What does it tell us about Palin if she ignored the follow-up of every rape in her small town during her entire mayoralty?

But Matt's third objection is bordering on pathological. As soon as he is cornered into admitting this could be at least somewhat relevant for Palin as a candidate ("it would reflect negatively on this particular hiring choice of Palin"), he throws a dung bomb out of the blue, bringing up Rezko. He may have realized it was stupid because he soon tried to disown his words:
The Rezko bit is a cheap shot designed to make a point: the people you hire sometimes do things you'd highly disapprove of, but you may not know about it until it's too late. That's life. I don't think it's Obama's fault Rezko turned out to be a crook, and if this police chief turns out to have put budget above compassion I don't think it would be Palin's fault.

However, even with that spin, it is still utter bullshit. Rezko's crimes are unrelated to his business with Obama. They have no more bearing on Obama than Enron's accounting had on other clients of Arthur Andersen. It is preposterous to compare that with the relation between a mayor and the police chief whom she hired and whom she had the power to fire at will. Even as a "cheap shot designed to make a point", Matt's argument is dishonest.

The theme that unifies Matt's arguments is that he insists on proofs when Palin's priorities and judgment are questioned, but at the same time, he has no problem calling those questions "garbage" and "smears" based on nothing more than his own speculations and wishful thinking. That is a profoundly hypocritical stance.

Finally, a word of caution for the confused. Palin's defenders (who, don't forget, are ultimately the defenders of McCain's judgment and integrity) are first trying to impeach all criticism as personal and sexist. When that fails, they try to frame the argument as if Palin was on trial and her accusers have the burden of proving allegations beyond reasonable doubt. That frame is completely bogus. When we, as voters, scrutinize politicians, we do not - we definitely should not - presume that they are innocent (good, right) until proven guilty (bad, wrong). We must hold them suspect all the time. We have the right to know the facts about any reasonable allegations that could be relevant to the performance of their duties if elected. Only in authoritarian regimes would citizens be required to prove their allegations before they could criticize a politician. What the Republicans are demonstrating these days is that a McCain-Palin administration would be authoritarian beyond anything this country has ever experienced.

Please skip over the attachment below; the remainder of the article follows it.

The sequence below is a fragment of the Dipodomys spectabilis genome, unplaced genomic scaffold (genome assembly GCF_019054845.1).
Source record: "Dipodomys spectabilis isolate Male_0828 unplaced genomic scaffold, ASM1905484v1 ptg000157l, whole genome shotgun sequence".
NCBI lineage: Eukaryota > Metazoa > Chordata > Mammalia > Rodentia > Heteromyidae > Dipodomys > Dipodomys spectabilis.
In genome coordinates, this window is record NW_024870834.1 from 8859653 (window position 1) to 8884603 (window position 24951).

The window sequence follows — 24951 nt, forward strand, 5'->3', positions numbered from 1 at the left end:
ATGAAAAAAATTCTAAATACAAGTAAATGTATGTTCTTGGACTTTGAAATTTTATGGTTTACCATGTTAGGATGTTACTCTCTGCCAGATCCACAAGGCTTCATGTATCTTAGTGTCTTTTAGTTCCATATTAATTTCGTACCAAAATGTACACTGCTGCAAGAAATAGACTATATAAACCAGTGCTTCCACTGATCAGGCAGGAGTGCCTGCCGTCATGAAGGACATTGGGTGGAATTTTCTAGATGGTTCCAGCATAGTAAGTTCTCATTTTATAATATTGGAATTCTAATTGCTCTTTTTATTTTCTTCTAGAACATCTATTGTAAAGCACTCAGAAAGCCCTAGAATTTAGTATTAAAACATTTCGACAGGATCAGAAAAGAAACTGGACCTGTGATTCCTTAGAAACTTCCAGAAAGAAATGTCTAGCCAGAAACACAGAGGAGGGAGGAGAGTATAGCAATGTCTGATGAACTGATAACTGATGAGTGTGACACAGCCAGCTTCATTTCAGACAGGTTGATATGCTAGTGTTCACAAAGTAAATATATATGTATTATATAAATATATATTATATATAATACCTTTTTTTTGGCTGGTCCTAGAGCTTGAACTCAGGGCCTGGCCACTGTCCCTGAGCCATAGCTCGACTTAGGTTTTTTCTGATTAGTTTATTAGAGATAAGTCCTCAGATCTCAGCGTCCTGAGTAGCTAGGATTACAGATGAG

UPDATE (9/24): This article tries to sort out the confusion over which budget item actually represents rape kits.

Palin: not ready for high school debate

James Fallows focuses on the most important problem: she doesn't care to know.
What Sarah Palin revealed is that she has not been interested enough in world affairs to become minimally conversant with the issues.
Read the whole thing, but I can't resist revealing the end:
A further point. The truly toxic combination of traits GW Bush brought to decision making was:

1) Ignorance
2) Lack of curiosity
3) "Decisiveness"

That is, he was not broadly informed to begin with (point 1). He did not seek out new information (#2); but he nonetheless prided himself (#3) on making broad, bold decisions quickly, and then sticking to them to show resoluteness.

We don't know for sure about #2 for Palin yet -- she could be a sponge-like absorber of information. But we know about #1 and we can guess, from her demeanor about #3. Most of all we know something about the person who put her in this untenable role.
More of the same.

Not every McCain idea is bad

With the McCain campaign banging pots and the media amplifying the noise, we haven't been able to hear much about the issues in the last few days. Maybe that's why Joe Klein reached for the old news and commented on McCain's plan to change the tax status of employer-paid health insurance premiums. His analysis is balanced, but in the punchline he focuses on the tax-increase aspect of it: